THE Scientific Session of the Northern California Chapter of the American Academy of Pediatrics was addressed on May 25 (after dinner) by Charles M. Schulz, creator of the comic strip called Peanuts. Mr. Schulz, whose small characters have become in a sense the neighborhood children of people everywhere, resides in Northern California and is thus the actual neighbor or fellow-townsman of several fortunate and alert members of the group to whom he spoke. Dr. Charles Peck, in an appreciative and neighborly introduction, expressed local pediatric concern over the growth and development of Charlie Brown, a central member of the Peanuts group. Alarmed by their observations of head circumference and cervical anatomy (or its lack), and wishing to caution Mr. Schulz against an unsuspected hydrocephalus or an undiagnosed Klippel-Feil deformity, our Northern California brethren had gone to the trouble of having Charlie Brown drawn with 50 percentile head circumference, and at least some neck, for Mr. Schulz's guidance. A photograph of this drawing, in its unique frame, is reproduced here (Fig. 1) through the kindness of all concerned.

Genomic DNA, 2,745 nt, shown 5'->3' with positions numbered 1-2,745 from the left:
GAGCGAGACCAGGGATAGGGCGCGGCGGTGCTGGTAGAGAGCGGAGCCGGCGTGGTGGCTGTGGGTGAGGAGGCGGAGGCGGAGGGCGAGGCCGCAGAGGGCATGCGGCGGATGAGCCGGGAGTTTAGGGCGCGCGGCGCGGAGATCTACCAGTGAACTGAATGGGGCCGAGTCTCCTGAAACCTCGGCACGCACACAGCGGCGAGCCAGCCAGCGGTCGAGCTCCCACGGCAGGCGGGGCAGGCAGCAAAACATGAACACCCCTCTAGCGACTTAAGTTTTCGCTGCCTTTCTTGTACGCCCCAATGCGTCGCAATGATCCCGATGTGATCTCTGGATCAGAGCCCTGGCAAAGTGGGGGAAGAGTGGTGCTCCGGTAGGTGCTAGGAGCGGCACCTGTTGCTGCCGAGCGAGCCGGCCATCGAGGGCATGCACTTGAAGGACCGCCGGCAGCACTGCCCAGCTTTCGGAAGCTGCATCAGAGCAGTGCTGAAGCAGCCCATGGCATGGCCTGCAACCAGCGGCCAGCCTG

This commendable evidence of diligence in the practice of child health at the local level is but one reason for comments. For in the long run, the originator of these children may tell us more than we can tell him. Has not he, through Charlie Brown, already reported an interesting case in the literature? And may he not enliven and enlighten those pages as well as the newspapers? Many of those who watched and listened with delight while Mr. Schulz drew and described these children that evening must have felt, with Emily Dickinson, that "Much madness is divinest sense." The madness of Charlie Brown and the wisdom of Mr. Schulz are like that. We can learn from them.
- Copyright © 1963 by the American Academy of Pediatrics